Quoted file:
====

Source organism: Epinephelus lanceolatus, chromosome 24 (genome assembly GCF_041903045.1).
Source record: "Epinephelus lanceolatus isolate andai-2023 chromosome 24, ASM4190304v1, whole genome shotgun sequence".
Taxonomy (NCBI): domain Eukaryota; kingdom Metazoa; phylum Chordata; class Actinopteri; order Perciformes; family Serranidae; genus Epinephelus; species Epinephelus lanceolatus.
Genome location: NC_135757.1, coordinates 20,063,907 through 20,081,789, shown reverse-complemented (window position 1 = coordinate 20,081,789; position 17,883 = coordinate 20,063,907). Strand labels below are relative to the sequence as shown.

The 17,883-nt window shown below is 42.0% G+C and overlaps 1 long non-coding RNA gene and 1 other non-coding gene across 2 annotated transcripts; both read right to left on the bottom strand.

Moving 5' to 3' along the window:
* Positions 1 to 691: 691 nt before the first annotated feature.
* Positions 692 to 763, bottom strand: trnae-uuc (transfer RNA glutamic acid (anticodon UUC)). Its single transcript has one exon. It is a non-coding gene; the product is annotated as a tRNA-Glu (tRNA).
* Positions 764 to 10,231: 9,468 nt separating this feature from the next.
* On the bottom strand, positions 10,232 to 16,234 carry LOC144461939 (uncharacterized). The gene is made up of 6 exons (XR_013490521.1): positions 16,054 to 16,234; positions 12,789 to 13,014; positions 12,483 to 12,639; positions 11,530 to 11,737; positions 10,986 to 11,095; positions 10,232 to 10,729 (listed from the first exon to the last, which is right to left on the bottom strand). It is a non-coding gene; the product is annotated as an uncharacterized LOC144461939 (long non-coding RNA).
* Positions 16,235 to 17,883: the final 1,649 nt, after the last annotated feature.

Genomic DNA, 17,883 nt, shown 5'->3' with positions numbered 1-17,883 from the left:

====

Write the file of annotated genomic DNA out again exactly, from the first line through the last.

Source organism: Epinephelus lanceolatus, chromosome 24 (genome assembly GCF_041903045.1).
Source record: "Epinephelus lanceolatus isolate andai-2023 chromosome 24, ASM4190304v1, whole genome shotgun sequence".
Taxonomy (NCBI): domain Eukaryota; kingdom Metazoa; phylum Chordata; class Actinopteri; order Perciformes; family Serranidae; genus Epinephelus; species Epinephelus lanceolatus.
Genome location: NC_135757.1, coordinates 20,063,907 through 20,081,789, shown reverse-complemented (window position 1 = coordinate 20,081,789; position 17,883 = coordinate 20,063,907). Strand labels below are relative to the sequence as shown.

The 17,883-nt window shown below is 42.0% G+C and overlaps 1 long non-coding RNA gene and 1 other non-coding gene across 2 annotated transcripts; both read right to left on the bottom strand.

Moving 5' to 3' along the window:
* Positions 1 to 691: 691 nt before the first annotated feature.
* Positions 692 to 763, bottom strand: trnae-uuc (transfer RNA glutamic acid (anticodon UUC)). Its single transcript has one exon. It is a non-coding gene; the product is annotated as a tRNA-Glu (tRNA).
* Positions 764 to 10,231: 9,468 nt separating this feature from the next.
* On the bottom strand, positions 10,232 to 16,234 carry LOC144461939 (uncharacterized). The gene is made up of 6 exons (XR_013490521.1): positions 16,054 to 16,234; positions 12,789 to 13,014; positions 12,483 to 12,639; positions 11,530 to 11,737; positions 10,986 to 11,095; positions 10,232 to 10,729 (listed from the first exon to the last, which is right to left on the bottom strand). It is a non-coding gene; the product is annotated as an uncharacterized LOC144461939 (long non-coding RNA).
* Positions 16,235 to 17,883: the final 1,649 nt, after the last annotated feature.

Genomic DNA, 17,883 nt, shown 5'->3' with positions numbered 1-17,883 from the left: